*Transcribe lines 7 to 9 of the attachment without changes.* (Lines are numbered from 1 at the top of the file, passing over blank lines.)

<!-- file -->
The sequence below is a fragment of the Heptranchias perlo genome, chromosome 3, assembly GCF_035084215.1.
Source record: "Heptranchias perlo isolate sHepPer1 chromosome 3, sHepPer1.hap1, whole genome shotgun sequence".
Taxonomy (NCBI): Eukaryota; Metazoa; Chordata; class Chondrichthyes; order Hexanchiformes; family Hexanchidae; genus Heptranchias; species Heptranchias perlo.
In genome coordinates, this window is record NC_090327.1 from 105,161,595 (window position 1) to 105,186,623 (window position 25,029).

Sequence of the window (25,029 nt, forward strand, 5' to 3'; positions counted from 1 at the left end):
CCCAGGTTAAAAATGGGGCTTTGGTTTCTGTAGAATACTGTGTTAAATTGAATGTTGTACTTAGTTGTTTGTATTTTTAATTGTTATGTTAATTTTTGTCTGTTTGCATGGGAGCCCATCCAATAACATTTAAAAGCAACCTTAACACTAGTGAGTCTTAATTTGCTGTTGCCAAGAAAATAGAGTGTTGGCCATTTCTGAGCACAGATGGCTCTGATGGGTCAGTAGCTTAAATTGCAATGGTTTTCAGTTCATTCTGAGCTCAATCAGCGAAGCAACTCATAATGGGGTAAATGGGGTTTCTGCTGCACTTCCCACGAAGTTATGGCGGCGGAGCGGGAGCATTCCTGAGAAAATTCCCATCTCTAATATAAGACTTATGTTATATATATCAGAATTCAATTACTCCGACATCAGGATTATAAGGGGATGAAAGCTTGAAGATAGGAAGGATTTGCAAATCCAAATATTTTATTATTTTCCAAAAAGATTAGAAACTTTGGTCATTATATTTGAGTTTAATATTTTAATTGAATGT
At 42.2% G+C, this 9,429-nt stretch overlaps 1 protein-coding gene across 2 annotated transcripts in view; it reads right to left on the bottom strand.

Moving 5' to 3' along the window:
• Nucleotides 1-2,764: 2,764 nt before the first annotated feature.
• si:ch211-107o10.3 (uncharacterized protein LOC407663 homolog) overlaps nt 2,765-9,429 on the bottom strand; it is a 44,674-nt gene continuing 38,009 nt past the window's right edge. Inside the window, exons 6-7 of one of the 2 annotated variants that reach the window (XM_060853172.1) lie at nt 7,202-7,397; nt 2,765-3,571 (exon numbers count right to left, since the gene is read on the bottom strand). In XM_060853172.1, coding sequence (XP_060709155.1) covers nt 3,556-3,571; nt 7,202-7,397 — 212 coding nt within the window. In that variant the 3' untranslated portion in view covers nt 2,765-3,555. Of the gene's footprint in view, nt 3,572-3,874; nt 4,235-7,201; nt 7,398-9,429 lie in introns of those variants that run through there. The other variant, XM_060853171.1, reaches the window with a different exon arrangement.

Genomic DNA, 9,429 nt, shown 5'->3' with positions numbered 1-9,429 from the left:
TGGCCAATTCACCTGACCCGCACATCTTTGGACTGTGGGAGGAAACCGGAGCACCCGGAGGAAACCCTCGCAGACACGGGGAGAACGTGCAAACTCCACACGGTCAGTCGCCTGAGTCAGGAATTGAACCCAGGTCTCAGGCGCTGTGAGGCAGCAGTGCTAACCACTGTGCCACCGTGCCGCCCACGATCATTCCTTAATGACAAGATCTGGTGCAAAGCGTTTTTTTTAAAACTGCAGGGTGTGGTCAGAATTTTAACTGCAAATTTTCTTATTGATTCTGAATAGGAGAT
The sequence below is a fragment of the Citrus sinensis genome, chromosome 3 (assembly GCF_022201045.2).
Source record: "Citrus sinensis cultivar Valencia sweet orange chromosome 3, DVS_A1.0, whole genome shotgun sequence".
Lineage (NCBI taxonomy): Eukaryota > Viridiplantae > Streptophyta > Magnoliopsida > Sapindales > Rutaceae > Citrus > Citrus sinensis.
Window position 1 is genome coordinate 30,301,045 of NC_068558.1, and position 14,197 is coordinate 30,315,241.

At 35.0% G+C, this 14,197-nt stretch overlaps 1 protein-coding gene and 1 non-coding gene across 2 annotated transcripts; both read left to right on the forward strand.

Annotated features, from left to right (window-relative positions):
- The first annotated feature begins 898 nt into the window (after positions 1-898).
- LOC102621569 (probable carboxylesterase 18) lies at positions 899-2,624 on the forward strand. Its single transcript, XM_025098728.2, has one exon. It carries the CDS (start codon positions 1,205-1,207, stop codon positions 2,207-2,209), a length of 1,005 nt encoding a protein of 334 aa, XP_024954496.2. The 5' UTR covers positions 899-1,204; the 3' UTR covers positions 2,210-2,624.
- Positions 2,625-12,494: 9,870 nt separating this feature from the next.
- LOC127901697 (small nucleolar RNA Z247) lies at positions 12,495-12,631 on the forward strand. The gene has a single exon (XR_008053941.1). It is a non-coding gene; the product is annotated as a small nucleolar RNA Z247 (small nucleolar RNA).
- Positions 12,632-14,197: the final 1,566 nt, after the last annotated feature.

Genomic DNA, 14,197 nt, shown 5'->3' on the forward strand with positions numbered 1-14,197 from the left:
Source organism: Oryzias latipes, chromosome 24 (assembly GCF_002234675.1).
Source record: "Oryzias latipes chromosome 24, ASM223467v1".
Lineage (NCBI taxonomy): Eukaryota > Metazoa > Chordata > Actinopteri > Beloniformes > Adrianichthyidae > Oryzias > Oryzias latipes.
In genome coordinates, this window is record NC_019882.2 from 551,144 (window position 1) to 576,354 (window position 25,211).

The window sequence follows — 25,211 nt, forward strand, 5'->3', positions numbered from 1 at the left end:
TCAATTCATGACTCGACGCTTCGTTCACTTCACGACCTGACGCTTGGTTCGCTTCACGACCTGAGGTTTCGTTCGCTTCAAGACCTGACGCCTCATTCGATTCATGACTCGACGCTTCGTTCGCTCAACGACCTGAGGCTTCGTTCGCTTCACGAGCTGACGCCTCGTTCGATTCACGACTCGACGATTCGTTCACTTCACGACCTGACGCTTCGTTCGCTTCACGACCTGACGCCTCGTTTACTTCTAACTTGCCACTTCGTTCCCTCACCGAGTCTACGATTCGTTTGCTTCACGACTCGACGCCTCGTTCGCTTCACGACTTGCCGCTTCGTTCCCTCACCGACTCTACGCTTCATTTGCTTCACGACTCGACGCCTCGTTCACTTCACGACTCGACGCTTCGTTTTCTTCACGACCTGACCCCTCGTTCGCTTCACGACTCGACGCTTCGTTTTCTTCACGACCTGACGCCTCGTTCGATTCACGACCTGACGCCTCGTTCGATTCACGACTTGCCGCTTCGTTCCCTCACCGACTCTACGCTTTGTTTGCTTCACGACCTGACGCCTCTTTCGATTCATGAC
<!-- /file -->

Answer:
At 42.2% G+C, this 9,429-nt stretch overlaps 1 protein-coding gene across 2 annotated transcripts in view; it reads right to left on the bottom strand.

Moving 5' to 3' along the window:
• Nucleotides 1-2,764: 2,764 nt before the first annotated feature.